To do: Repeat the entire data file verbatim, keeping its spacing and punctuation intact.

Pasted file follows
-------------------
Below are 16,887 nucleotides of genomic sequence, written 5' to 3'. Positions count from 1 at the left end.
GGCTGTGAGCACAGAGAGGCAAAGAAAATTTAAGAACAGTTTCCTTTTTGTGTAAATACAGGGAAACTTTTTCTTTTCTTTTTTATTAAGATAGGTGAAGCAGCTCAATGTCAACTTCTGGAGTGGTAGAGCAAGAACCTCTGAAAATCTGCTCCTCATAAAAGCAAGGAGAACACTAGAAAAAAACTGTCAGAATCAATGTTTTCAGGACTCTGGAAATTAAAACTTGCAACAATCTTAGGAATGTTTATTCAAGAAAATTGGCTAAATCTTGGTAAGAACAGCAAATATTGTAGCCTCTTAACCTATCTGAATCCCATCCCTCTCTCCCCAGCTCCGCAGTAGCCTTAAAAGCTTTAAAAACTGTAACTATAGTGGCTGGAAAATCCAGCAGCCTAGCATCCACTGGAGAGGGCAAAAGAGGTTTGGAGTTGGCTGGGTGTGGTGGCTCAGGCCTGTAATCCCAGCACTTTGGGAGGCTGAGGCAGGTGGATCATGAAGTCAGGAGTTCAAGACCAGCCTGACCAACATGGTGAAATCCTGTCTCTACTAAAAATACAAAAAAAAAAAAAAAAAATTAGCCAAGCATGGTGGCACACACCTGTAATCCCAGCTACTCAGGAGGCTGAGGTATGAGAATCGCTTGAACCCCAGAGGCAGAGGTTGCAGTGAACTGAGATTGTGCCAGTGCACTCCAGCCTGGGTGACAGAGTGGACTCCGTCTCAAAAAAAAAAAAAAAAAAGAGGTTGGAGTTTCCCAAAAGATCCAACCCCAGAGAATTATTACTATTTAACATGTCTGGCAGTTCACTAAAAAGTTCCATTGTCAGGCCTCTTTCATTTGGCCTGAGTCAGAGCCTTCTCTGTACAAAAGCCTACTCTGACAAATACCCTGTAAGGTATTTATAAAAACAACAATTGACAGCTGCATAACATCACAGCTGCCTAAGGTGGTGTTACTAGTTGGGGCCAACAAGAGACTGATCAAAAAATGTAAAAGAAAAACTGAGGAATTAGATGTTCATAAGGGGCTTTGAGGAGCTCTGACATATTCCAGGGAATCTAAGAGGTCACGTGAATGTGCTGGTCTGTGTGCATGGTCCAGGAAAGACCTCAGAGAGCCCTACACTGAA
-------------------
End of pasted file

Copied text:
Below are 16,887 nucleotides of genomic sequence, written 5' to 3'. Positions count from 1 at the left end.
GGCTGTGAGCACAGAGAGGCAAAGAAAATTTAAGAACAGTTTCCTTTTTGTGTAAATACAGGGAAACTTTTTCTTTTCTTTTTTATTAAGATAGGTGAAGCAGCTCAATGTCAACTTCTGGAGTGGTAGAGCAAGAACCTCTGAAAATCTGCTCCTCATAAAAGCAAGGAGAACACTAGAAAAAAACTGTCAGAATCAATGTTTTCAGGACTCTGGAAATTAAAACTTGCAACAATCTTAGGAATGTTTATTCAAGAAAATTGGCTAAATCTTGGTAAGAACAGCAAATATTGTAGCCTCTTAACCTATCTGAATCCCATCCCTCTCTCCCCAGCTCCGCAGTAGCCTTAAAAGCTTTAAAAACTGTAACTATAGTGGCTGGAAAATCCAGCAGCCTAGCATCCACTGGAGAGGGCAAAAGAGGTTTGGAGTTGGCTGGGTGTGGTGGCTCAGGCCTGTAATCCCAGCACTTTGGGAGGCTGAGGCAGGTGGATCATGAAGTCAGGAGTTCAAGACCAGCCTGACCAACATGGTGAAATCCTGTCTCTACTAAAAATACAAAAAAAAAAAAAAAAAATTAGCCAAGCATGGTGGCACACACCTGTAATCCCAGCTACTCAGGAGGCTGAGGTATGAGAATCGCTTGAACCCCAGAGGCAGAGGTTGCAGTGAACTGAGATTGTGCCAGTGCACTCCAGCCTGGGTGACAGAGTGGACTCCGTCTCAAAAAAAAAAAAAAAAAAGAGGTTGGAGTTTCCCAAAAGATCCAACCCCAGAGAATTATTACTATTTAACATGTCTGGCAGTTCACTAAAAAGTTCCATTGTCAGGCCTCTTTCATTTGGCCTGAGTCAGAGCCTTCTCTGTACAAAAGCCTACTCTGACAAATACCCTGTAAGGTATTTATAAAAACAACAATTGACAGCTGCATAACATCACAGCTGCCTAAGGTGGTGTTACTAGTTGGGGCCAACAAGAGACTGATCAAAAAATGTAAAAGAAAAACTGAGGAATTAGATGTTCATAAGGGGCTTTGAGGAGCTCTGACATATTCCAGGGAATCTAAGAGGTCACGTGAATGTGCTGGTCTGTGTGCATGGTCCAGGAAAGACCTCAGAGAGCCCTACACTGAA